A simple (incomplete) check-list
for writing papers
Sachin Sapatnekar, University of Minnesota
- Did you perform a spell-check?
- "Dew knot trussed spell chequers
to fined awl miss steaks."
Have you proofread the manuscript to look for simple errors? ("an" for "and",
inadvertent "the the"'s, etc.)
- Are all references correctly
formatted? Check for spaces after commas and periods, existence of all info
(page #, volume #, date etc. where applicable) on all references.
- Have you fixed problems associated
with listing references or drawn figures/tables that are never cited in
- Avoid the use of "don't," "can't,"
"won't," "it's" and most words with apostrophes. Rephrase the sentence,
if necessary, to avoid apostrophes (e.g., change "the paper's thrust was..."
to "the thrust of the paper was..")
- Have you been consistent in
capitalizing first letters of words in the title, section headings, references,
etc.? Be consistent with listing titles as either
- The Meaning of Life
(all important first letters are capitalized), or
- The meaning of life
(only the first letter of the sentence is capitalized).
- Do you have any orphaned headings?
An orphaned heading appears when a section heading appears on one page,
but the first line of the section is an the next page.
- Did you find the deliberate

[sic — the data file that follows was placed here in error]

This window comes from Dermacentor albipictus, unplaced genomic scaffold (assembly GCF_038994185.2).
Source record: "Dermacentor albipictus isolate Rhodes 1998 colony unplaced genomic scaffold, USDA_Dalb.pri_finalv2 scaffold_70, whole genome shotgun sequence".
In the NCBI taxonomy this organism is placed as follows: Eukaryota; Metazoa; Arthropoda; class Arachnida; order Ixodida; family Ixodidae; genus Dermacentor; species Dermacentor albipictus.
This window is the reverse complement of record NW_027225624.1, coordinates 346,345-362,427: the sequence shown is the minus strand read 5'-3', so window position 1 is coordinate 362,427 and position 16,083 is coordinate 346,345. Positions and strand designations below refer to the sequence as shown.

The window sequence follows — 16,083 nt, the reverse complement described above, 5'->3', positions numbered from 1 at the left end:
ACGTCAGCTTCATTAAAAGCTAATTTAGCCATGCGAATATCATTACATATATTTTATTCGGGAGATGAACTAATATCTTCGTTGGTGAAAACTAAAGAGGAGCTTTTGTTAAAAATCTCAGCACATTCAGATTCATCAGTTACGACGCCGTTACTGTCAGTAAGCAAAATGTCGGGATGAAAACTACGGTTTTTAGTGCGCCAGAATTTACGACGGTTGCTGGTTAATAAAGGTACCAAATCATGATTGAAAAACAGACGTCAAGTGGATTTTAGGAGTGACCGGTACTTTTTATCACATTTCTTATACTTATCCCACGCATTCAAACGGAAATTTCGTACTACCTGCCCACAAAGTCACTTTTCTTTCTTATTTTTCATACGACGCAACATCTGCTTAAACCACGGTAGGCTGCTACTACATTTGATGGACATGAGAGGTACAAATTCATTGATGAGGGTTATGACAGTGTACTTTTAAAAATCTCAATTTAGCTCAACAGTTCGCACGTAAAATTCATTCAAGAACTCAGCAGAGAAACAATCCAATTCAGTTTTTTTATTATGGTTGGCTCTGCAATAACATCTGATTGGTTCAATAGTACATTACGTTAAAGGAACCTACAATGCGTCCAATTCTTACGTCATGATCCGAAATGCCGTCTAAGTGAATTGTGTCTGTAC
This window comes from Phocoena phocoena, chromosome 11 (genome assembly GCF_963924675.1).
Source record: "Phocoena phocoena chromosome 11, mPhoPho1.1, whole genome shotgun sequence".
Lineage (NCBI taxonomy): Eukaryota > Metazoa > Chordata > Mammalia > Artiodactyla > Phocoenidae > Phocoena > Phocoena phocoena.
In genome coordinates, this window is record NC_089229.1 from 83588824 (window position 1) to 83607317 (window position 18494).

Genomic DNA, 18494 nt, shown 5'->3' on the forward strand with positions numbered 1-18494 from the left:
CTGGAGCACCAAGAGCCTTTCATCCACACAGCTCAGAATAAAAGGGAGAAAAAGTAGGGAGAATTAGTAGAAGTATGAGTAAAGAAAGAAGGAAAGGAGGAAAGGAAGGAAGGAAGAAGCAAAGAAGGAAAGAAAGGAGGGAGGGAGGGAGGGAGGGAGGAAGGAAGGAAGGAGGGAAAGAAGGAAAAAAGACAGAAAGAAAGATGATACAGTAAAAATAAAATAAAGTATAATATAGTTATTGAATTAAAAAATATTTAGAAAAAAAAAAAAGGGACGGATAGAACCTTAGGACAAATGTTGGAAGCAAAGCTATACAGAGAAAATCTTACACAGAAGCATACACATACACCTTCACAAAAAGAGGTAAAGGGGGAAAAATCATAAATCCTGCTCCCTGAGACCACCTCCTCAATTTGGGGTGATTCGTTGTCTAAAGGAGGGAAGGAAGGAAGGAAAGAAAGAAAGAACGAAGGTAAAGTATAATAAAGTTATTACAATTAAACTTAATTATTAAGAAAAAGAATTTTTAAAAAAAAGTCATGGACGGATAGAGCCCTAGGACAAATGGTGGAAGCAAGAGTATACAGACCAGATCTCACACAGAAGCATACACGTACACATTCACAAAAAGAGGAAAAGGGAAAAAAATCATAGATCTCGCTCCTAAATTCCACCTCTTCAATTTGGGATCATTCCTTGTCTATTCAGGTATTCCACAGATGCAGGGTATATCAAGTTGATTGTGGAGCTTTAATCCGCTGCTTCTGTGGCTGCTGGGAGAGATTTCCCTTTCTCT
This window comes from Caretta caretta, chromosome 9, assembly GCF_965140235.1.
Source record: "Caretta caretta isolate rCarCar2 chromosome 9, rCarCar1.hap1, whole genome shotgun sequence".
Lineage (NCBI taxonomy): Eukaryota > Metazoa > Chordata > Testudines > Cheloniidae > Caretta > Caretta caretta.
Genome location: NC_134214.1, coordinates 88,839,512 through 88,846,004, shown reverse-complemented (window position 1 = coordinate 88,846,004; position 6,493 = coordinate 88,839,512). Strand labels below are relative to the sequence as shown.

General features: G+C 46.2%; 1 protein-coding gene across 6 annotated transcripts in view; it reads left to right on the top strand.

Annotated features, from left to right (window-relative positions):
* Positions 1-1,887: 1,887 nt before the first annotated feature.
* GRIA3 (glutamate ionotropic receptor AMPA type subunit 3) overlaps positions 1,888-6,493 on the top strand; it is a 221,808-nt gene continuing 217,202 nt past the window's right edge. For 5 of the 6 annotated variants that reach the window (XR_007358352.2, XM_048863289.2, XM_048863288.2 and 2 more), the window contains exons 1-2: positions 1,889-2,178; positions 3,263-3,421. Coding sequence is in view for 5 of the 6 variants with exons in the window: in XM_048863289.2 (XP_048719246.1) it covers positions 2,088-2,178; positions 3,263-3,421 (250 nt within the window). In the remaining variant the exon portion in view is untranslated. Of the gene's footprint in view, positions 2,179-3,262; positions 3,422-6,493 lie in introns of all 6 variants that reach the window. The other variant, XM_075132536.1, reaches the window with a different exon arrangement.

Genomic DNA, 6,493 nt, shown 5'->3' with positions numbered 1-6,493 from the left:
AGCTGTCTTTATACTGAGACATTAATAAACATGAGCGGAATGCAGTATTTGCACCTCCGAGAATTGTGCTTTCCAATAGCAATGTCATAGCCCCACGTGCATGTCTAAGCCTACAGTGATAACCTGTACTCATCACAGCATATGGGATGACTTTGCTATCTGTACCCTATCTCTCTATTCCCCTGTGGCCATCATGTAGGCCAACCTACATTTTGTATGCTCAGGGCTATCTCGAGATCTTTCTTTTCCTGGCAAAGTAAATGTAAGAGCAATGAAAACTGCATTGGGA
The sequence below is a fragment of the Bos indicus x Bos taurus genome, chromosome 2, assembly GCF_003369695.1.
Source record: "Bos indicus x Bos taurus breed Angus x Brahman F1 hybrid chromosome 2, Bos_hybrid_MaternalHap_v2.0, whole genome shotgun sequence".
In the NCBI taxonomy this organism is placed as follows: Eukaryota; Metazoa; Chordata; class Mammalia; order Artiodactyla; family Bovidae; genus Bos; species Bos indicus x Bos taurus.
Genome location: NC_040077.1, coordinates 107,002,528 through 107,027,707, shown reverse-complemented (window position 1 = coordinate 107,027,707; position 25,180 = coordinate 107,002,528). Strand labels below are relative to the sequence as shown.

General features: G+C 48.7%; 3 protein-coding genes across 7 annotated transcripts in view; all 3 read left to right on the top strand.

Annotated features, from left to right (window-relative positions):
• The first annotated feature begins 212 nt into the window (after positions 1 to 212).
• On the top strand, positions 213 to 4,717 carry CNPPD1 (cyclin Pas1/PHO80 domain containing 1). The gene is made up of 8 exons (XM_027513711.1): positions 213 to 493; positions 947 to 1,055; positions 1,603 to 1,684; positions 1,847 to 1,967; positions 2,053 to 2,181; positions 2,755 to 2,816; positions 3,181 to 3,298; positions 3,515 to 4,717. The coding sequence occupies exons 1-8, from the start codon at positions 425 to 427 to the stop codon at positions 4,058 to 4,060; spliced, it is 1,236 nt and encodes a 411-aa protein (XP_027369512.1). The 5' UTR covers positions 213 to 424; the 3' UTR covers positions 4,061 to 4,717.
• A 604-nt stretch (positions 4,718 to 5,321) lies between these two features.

mistake in the item above? [Did you find any other mistakes? If so, please
email me. ]
- If you are revising a copy
that has been marked by your advisor.. have you really paid attention to
all of the suggested changes? It is fine to ignore a suggested change for
a good reason, but do not ignore suggestions out of sloppiness.
- Did you use correct (and consistent)
punctuation in all itemized lists? Did you check the accuracy of the numbers
used before a list? An example of a sloppy list with two errors follows.
There are three types of mathematicians
[The last item should end with
a period since it is the end of a sentence.]
- those who can count, and
- those who cannot
There is a factual error in the sentence too - we all know that mathematicians
belong to the second category above - but let us ignore that for now :-).
- Did you understand the importance
of each reference listed? Do not bank on the description of a reference in
another paper; this often causes misunderstood concepts in that reference
- Do your material and ideas flow
- Are all terms defined before
or just after they have been used?
- Have you explained the intuition
behind your heuristics?
- Have you explained all tables
and figures in the results section? It is not enough to create tables and
figures and expect the reader to make sense of them. Highlight the main points
and draw attention to what each table or figure shows.
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